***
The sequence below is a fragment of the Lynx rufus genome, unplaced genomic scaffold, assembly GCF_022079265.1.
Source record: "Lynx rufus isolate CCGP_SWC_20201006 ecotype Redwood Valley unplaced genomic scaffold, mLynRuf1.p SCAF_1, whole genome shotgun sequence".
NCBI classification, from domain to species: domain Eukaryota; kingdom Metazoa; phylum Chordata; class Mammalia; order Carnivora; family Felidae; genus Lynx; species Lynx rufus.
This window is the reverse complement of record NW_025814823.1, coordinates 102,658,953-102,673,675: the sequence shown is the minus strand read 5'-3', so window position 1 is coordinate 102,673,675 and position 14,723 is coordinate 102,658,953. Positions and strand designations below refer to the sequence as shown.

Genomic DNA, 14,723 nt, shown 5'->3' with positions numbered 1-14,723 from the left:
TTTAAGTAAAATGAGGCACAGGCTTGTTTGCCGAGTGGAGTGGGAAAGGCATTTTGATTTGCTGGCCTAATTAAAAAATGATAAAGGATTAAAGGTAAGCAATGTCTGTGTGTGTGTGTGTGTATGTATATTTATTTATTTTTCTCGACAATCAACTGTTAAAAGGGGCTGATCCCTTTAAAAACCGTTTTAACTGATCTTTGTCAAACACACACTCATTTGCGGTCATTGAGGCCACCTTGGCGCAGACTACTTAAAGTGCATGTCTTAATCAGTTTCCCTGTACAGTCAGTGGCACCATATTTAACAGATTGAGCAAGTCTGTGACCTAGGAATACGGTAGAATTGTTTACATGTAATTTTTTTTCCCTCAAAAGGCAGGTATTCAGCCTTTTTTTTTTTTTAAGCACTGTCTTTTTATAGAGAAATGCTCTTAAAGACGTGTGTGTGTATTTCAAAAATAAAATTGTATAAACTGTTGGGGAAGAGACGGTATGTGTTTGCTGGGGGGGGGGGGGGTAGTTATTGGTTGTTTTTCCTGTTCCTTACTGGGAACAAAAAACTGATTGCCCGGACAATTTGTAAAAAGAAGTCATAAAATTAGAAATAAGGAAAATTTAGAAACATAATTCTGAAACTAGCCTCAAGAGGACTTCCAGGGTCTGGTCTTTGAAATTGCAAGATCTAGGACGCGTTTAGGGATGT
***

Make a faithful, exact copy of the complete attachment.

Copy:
The sequence below is a fragment of the Lynx rufus genome, unplaced genomic scaffold, assembly GCF_022079265.1.
Source record: "Lynx rufus isolate CCGP_SWC_20201006 ecotype Redwood Valley unplaced genomic scaffold, mLynRuf1.p SCAF_1, whole genome shotgun sequence".
NCBI classification, from domain to species: domain Eukaryota; kingdom Metazoa; phylum Chordata; class Mammalia; order Carnivora; family Felidae; genus Lynx; species Lynx rufus.
This window is the reverse complement of record NW_025814823.1, coordinates 102,658,953-102,673,675: the sequence shown is the minus strand read 5'-3', so window position 1 is coordinate 102,673,675 and position 14,723 is coordinate 102,658,953. Positions and strand designations below refer to the sequence as shown.

Genomic DNA, 14,723 nt, shown 5'->3' with positions numbered 1-14,723 from the left:
TTTAAGTAAAATGAGGCACAGGCTTGTTTGCCGAGTGGAGTGGGAAAGGCATTTTGATTTGCTGGCCTAATTAAAAAATGATAAAGGATTAAAGGTAAGCAATGTCTGTGTGTGTGTGTGTGTATGTATATTTATTTATTTTTCTCGACAATCAACTGTTAAAAGGGGCTGATCCCTTTAAAAACCGTTTTAACTGATCTTTGTCAAACACACACTCATTTGCGGTCATTGAGGCCACCTTGGCGCAGACTACTTAAAGTGCATGTCTTAATCAGTTTCCCTGTACAGTCAGTGGCACCATATTTAACAGATTGAGCAAGTCTGTGACCTAGGAATACGGTAGAATTGTTTACATGTAATTTTTTTTCCCTCAAAAGGCAGGTATTCAGCCTTTTTTTTTTTTTAAGCACTGTCTTTTTATAGAGAAATGCTCTTAAAGACGTGTGTGTGTATTTCAAAAATAAAATTGTATAAACTGTTGGGGAAGAGACGGTATGTGTTTGCTGGGGGGGGGGGGGGTAGTTATTGGTTGTTTTTCCTGTTCCTTACTGGGAACAAAAAACTGATTGCCCGGACAATTTGTAAAAAGAAGTCATAAAATTAGAAATAAGGAAAATTTAGAAACATAATTCTGAAACTAGCCTCAAGAGGACTTCCAGGGTCTGGTCTTTGAAATTGCAAGATCTAGGACGCGTTTAGGGATGT